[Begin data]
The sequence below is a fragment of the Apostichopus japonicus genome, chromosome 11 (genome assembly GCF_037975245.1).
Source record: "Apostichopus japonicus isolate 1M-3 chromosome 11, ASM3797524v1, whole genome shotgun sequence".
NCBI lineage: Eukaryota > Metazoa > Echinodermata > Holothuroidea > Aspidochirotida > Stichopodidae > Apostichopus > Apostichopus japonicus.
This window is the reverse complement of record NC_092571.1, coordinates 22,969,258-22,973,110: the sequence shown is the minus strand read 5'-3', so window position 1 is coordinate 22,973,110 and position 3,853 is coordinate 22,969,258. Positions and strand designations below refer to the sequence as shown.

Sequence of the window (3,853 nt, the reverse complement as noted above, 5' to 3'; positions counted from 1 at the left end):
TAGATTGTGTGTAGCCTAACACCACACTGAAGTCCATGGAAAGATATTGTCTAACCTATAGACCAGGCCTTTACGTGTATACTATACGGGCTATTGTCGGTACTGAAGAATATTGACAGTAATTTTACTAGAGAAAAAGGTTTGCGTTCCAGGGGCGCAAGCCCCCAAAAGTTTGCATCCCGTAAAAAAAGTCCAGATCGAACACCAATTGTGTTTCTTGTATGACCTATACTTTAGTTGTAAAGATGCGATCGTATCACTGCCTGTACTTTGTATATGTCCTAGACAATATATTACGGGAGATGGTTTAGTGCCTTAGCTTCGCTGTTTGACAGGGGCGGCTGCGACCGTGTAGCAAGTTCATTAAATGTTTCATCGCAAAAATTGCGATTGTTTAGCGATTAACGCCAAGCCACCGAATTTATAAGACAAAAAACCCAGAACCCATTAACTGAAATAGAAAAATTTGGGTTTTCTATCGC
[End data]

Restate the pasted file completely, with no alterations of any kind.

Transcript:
The sequence below is a fragment of the Apostichopus japonicus genome, chromosome 11 (genome assembly GCF_037975245.1).
Source record: "Apostichopus japonicus isolate 1M-3 chromosome 11, ASM3797524v1, whole genome shotgun sequence".
NCBI lineage: Eukaryota > Metazoa > Echinodermata > Holothuroidea > Aspidochirotida > Stichopodidae > Apostichopus > Apostichopus japonicus.
This window is the reverse complement of record NC_092571.1, coordinates 22,969,258-22,973,110: the sequence shown is the minus strand read 5'-3', so window position 1 is coordinate 22,973,110 and position 3,853 is coordinate 22,969,258. Positions and strand designations below refer to the sequence as shown.

Sequence of the window (3,853 nt, the reverse complement as noted above, 5' to 3'; positions counted from 1 at the left end):
TAGATTGTGTGTAGCCTAACACCACACTGAAGTCCATGGAAAGATATTGTCTAACCTATAGACCAGGCCTTTACGTGTATACTATACGGGCTATTGTCGGTACTGAAGAATATTGACAGTAATTTTACTAGAGAAAAAGGTTTGCGTTCCAGGGGCGCAAGCCCCCAAAAGTTTGCATCCCGTAAAAAAAGTCCAGATCGAACACCAATTGTGTTTCTTGTATGACCTATACTTTAGTTGTAAAGATGCGATCGTATCACTGCCTGTACTTTGTATATGTCCTAGACAATATATTACGGGAGATGGTTTAGTGCCTTAGCTTCGCTGTTTGACAGGGGCGGCTGCGACCGTGTAGCAAGTTCATTAAATGTTTCATCGCAAAAATTGCGATTGTTTAGCGATTAACGCCAAGCCACCGAATTTATAAGACAAAAAACCCAGAACCCATTAACTGAAATAGAAAAATTTGGGTTTTCTATCGC